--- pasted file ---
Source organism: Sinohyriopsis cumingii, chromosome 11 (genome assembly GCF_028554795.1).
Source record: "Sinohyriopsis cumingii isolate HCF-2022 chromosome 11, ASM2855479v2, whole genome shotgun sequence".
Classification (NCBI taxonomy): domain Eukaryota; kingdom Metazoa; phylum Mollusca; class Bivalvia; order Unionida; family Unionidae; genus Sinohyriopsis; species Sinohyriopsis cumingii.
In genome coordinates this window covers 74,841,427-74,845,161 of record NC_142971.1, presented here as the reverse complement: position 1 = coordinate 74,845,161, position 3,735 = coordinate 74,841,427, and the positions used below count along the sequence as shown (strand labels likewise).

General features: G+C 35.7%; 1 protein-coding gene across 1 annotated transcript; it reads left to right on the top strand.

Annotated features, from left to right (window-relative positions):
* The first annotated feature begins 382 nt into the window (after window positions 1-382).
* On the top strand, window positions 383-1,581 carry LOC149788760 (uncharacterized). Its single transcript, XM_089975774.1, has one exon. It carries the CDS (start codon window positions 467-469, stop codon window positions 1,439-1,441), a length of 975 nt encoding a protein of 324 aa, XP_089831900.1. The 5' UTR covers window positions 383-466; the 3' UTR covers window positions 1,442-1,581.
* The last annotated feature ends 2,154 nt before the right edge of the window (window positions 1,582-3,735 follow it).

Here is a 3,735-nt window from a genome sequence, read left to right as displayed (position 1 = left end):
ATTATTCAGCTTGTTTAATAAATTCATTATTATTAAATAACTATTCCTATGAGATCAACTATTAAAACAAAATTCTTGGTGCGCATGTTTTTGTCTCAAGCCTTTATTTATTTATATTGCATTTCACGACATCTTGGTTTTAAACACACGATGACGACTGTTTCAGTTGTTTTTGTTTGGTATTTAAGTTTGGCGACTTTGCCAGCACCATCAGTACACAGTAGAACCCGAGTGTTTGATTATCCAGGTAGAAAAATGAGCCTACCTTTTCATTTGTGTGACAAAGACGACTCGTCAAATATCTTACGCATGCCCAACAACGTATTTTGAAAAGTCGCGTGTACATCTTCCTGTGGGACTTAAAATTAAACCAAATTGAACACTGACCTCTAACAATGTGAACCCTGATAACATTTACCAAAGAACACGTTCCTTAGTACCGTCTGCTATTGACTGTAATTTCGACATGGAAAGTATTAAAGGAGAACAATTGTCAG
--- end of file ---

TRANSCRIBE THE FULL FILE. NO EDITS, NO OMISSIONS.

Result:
Source organism: Sinohyriopsis cumingii, chromosome 11 (genome assembly GCF_028554795.1).
Source record: "Sinohyriopsis cumingii isolate HCF-2022 chromosome 11, ASM2855479v2, whole genome shotgun sequence".
Classification (NCBI taxonomy): domain Eukaryota; kingdom Metazoa; phylum Mollusca; class Bivalvia; order Unionida; family Unionidae; genus Sinohyriopsis; species Sinohyriopsis cumingii.
In genome coordinates this window covers 74,841,427-74,845,161 of record NC_142971.1, presented here as the reverse complement: position 1 = coordinate 74,845,161, position 3,735 = coordinate 74,841,427, and the positions used below count along the sequence as shown (strand labels likewise).

General features: G+C 35.7%; 1 protein-coding gene across 1 annotated transcript; it reads left to right on the top strand.

Annotated features, from left to right (window-relative positions):
* The first annotated feature begins 382 nt into the window (after window positions 1-382).
* On the top strand, window positions 383-1,581 carry LOC149788760 (uncharacterized). Its single transcript, XM_089975774.1, has one exon. It carries the CDS (start codon window positions 467-469, stop codon window positions 1,439-1,441), a length of 975 nt encoding a protein of 324 aa, XP_089831900.1. The 5' UTR covers window positions 383-466; the 3' UTR covers window positions 1,442-1,581.
* The last annotated feature ends 2,154 nt before the right edge of the window (window positions 1,582-3,735 follow it).

Here is a 3,735-nt window from a genome sequence, read left to right as displayed (position 1 = left end):
ATTATTCAGCTTGTTTAATAAATTCATTATTATTAAATAACTATTCCTATGAGATCAACTATTAAAACAAAATTCTTGGTGCGCATGTTTTTGTCTCAAGCCTTTATTTATTTATATTGCATTTCACGACATCTTGGTTTTAAACACACGATGACGACTGTTTCAGTTGTTTTTGTTTGGTATTTAAGTTTGGCGACTTTGCCAGCACCATCAGTACACAGTAGAACCCGAGTGTTTGATTATCCAGGTAGAAAAATGAGCCTACCTTTTCATTTGTGTGACAAAGACGACTCGTCAAATATCTTACGCATGCCCAACAACGTATTTTGAAAAGTCGCGTGTACATCTTCCTGTGGGACTTAAAATTAAACCAAATTGAACACTGACCTCTAACAATGTGAACCCTGATAACATTTACCAAAGAACACGTTCCTTAGTACCGTCTGCTATTGACTGTAATTTCGACATGGAAAGTATTAAAGGAGAACAATTGTCAG